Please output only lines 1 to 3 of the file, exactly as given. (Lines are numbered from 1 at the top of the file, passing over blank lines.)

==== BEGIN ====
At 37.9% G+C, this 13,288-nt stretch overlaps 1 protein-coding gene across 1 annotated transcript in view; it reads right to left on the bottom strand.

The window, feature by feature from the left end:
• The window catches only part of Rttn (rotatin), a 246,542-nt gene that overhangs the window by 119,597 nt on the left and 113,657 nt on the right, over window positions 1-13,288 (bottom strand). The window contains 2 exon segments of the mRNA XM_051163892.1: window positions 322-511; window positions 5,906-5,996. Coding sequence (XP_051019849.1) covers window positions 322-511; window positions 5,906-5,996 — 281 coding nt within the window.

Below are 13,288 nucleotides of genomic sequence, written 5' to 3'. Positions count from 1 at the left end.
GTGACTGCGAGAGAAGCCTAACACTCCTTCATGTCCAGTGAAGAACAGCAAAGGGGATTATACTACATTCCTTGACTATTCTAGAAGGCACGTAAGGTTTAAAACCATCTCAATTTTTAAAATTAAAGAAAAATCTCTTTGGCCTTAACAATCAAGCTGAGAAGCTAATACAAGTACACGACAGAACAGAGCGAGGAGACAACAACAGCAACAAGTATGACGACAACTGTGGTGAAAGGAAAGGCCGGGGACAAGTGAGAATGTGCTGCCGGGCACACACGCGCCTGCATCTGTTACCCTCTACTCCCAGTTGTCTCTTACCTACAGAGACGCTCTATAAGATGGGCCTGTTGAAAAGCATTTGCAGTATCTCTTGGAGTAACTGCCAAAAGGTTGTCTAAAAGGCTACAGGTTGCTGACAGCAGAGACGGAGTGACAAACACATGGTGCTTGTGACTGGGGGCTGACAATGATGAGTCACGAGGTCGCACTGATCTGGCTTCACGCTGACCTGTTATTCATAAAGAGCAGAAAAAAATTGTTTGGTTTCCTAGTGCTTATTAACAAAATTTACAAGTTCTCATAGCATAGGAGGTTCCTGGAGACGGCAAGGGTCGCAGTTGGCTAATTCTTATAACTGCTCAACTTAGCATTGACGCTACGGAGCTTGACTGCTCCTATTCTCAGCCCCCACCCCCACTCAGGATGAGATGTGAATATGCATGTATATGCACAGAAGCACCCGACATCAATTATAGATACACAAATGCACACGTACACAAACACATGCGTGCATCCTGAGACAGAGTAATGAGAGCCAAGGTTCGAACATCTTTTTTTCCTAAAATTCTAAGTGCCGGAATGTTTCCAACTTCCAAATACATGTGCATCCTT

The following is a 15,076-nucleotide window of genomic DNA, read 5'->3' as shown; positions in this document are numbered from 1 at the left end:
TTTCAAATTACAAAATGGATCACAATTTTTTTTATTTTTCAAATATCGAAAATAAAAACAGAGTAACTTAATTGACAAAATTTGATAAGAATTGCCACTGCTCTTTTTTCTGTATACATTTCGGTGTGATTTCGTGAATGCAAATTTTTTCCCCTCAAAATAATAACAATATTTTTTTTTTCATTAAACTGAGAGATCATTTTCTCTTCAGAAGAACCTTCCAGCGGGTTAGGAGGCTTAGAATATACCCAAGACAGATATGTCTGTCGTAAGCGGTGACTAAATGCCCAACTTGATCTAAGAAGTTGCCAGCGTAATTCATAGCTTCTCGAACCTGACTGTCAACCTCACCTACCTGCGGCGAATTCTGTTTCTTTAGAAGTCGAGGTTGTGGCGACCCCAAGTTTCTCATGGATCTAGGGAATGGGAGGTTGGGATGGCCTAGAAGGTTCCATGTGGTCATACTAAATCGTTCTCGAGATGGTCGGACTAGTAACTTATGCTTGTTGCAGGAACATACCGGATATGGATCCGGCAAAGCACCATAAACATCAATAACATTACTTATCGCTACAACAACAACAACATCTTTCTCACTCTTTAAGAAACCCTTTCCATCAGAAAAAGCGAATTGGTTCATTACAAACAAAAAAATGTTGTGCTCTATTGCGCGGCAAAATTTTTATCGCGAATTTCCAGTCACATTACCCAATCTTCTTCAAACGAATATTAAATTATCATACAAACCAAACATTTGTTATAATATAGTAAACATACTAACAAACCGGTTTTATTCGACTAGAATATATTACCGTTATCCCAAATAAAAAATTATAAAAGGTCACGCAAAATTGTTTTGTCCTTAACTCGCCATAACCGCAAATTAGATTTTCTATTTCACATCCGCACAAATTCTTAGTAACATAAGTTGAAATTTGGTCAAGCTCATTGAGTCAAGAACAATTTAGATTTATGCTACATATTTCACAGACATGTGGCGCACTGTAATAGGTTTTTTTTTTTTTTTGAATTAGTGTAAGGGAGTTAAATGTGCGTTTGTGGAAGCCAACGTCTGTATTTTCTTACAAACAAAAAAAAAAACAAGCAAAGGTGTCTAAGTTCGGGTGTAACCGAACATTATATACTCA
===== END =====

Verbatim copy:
At 37.9% G+C, this 13,288-nt stretch overlaps 1 protein-coding gene across 1 annotated transcript in view; it reads right to left on the bottom strand.

The window, feature by feature from the left end:
• The window catches only part of Rttn (rotatin), a 246,542-nt gene that overhangs the window by 119,597 nt on the left and 113,657 nt on the right, over window positions 1-13,288 (bottom strand). The window contains 2 exon segments of the mRNA XM_051163892.1: window positions 322-511; window positions 5,906-5,996. Coding sequence (XP_051019849.1) covers window positions 322-511; window positions 5,906-5,996 — 281 coding nt within the window.